Note: As we celebrate the Memorial Day Holiday with gatherings for friends and family, I’d like to offer this column as my annual tribute to those who serve our country. This is a true story, honoring a group of brave Italian American soldiers in WW II on this, the 75th Anniversary of their mission.
The early morning darkness of March 22, 1944, was cloudy with no moonlight to guide the three inflatable boats carrying 15 United States soldiers and 650 pounds of dynamite on a secret mission, almost 250 miles behind enemy lines on the rocky Ligurian coast near Framura, in occupied Italy. Their mission—to locate and destroy two train tunnels, where the Genoa-La Spieza lines joined together to meet the seashore. These rail lines were the main supply arteries to Anzio.
As well-trained soldiers for the Office of Strategic Services (OSS), a precursor to the CIA, these volunteers were chosen for this specific mission because of their Italian heritage and their ability to speak Italian. My father’s oldest brother, my Uncle Sammy DiSclafani (his given name was Salvatore), was one of those soldiers. While unable to locate the target on their first attempt in February, additional aerial surveys enabled them to make this second attempt, dubbed “Ginny II.”
Without radar and unable to communicate with the PT boats due to unreliable radio transmissions, the ocean currents diverted the commandos off-course. As if that wasn’t enough, German torpedo boats appeared, forcing the PT boats to vacate their position, abandoning the commandos.
Unable to locate their target as dawn approached, they hid in a deserted farmhouse for 24 hours, as per the mission directive. On the morning of the 23rd, two officers left on a reconnaissance mission for food and information, successfully locating the Genoa-La Spieza target. After coordinating their escape with the PT boats for later that evening, they waited for the darkness to complete their mission.
But this time, both PT boats ran into trouble, one with a mechanical breakdown and the other forced to turn back after encountering enemy activity. Without a viable escape plan, the mission would have to wait another day.
Little did they know they had just 72 hours to live.
Unfortunately, the uniformed soldiers were spotted by an Italian girl who notified authorities. They were captured and surrendered that morning, March 24. After being initially interrogated by Italian Fascist authorities, they were turned over to the German military and transferred to the 135th Fortress Brigade in La Spieza.
The Germans took the interrogations to another level, uncovering the true nature of their mission. Once identified as a commando raid, the situation was relayed up the German hierarchy, and the next morning, March 25, a cable arrived signed by General Anton Dostler. The Americans were to be executed immediately, as per an edict implemented by Adolph Hitler in 1942. The Fuhrerbefehl Commando Order specified immediate death, without trial, for anyone engaging in sabotage behind German lines. Although the German officers knew that executing uniformed prisoners of war was a direct violation of the Geneva Convention, they had sworn a loyalty oath to Hitler.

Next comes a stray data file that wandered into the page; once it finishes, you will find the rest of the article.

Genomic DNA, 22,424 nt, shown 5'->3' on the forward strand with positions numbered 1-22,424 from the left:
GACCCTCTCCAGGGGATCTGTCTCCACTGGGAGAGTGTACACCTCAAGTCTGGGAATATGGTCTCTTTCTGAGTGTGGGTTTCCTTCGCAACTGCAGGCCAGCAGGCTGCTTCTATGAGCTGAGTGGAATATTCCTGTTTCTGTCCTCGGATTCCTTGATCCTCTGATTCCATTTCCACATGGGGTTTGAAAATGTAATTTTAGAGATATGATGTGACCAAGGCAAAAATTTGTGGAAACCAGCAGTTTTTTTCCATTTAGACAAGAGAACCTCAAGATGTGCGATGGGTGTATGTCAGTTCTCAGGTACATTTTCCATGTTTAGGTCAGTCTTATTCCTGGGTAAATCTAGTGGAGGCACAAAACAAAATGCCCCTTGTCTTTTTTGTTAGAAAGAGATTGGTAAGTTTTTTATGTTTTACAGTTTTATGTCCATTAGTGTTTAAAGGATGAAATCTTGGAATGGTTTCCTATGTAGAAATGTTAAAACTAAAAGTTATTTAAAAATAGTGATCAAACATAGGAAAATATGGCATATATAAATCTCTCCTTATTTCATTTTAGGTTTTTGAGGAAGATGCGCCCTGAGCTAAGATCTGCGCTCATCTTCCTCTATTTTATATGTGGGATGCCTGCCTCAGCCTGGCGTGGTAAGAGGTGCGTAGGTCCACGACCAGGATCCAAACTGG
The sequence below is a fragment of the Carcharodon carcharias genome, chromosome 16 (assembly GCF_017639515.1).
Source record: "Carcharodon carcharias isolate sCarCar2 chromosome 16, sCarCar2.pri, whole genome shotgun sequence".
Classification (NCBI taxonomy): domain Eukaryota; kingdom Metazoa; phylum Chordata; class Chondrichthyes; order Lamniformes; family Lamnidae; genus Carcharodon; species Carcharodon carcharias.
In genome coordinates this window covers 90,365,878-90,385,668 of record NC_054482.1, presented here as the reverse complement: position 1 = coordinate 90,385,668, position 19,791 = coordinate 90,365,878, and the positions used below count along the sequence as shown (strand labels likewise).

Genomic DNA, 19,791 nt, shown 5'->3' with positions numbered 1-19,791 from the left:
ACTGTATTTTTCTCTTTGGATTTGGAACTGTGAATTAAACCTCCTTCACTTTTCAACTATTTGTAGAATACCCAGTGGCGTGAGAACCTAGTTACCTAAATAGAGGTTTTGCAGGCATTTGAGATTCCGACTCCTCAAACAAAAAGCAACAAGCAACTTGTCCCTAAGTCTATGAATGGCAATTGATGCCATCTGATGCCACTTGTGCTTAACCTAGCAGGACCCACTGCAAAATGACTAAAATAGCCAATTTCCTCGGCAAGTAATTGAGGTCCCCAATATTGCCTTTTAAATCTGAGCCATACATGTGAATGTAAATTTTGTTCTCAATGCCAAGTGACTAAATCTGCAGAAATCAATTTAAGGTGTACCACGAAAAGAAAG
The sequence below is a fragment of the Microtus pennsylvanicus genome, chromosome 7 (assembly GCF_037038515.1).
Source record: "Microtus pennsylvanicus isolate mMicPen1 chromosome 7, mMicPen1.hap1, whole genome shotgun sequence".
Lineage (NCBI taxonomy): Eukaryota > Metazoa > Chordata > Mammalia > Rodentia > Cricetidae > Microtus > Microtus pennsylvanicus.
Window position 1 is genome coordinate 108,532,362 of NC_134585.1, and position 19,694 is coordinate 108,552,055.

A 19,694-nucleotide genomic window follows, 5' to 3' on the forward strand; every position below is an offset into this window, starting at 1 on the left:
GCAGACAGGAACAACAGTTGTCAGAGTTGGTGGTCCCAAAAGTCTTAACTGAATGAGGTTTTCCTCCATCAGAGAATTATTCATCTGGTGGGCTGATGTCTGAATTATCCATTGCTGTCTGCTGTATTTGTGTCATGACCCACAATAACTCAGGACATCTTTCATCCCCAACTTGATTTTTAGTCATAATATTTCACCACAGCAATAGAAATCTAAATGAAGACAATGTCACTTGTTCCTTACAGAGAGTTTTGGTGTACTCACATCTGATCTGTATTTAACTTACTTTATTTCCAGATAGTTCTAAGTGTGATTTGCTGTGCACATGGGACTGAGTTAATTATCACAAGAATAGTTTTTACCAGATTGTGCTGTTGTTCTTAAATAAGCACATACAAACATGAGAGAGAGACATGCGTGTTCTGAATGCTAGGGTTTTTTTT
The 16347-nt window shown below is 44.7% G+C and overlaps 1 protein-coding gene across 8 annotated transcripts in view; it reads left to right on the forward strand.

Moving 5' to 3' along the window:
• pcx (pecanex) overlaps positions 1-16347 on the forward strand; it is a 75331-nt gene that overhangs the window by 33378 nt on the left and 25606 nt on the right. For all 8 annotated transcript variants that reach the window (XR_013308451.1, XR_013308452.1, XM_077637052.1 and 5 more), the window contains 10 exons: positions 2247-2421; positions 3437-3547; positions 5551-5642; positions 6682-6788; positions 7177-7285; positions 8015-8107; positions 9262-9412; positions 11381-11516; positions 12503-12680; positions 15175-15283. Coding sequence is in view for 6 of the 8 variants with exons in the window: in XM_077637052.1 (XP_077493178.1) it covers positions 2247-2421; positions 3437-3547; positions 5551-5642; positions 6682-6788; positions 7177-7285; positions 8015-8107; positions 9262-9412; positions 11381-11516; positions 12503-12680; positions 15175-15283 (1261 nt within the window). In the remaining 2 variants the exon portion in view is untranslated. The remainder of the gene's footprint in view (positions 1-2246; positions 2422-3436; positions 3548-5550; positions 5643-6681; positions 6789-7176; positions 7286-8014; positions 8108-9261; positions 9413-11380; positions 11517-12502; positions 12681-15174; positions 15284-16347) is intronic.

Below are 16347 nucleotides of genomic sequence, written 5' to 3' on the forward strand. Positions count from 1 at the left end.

On the morning of March 26, the 15 Italian-American soldiers, still in uniform, were brought to a remote location, Punta Bianca, on the hilltop of the Ameglia Peninsula. There, they were executed and buried in a shallow, hidden grave, as the German military sought to cover up their war crimes. After issuing a communique announcing the commandos had been killed in combat, all written records of the incident were destroyed.
There is no happy ending to this story unless you count General Dostler being captured and tried before an American Military Commission in October of 1945. He was the first German general brought to trial after the war. His defense of “obeying orders” was rejected and was a factor that contributed to the creation of Principle IV for future Nuremberg war crime trials, in which the defense of “Supervisor Orders” was deemed unacceptable. Dosler was found guilty and executed by firing squad on Dec. 1, 1945.
I tell this story to remind us of the sacrifices the men and women in our military make every day. My Uncle Sammy and the other 14 men volunteered for this mission, not knowing if they would ever see their families again. Although posthumously receiving the “Silver Star,” they didn’t do it for the glory; they did it for their country and what they believed in.
They did it for all of us. That’s the true definition of a hero.
Paul DiSclafani, a Massapequa resident, is a 2018 Press Club of Long Island award-winning columnist and an Anton Media Group contributor since 2016.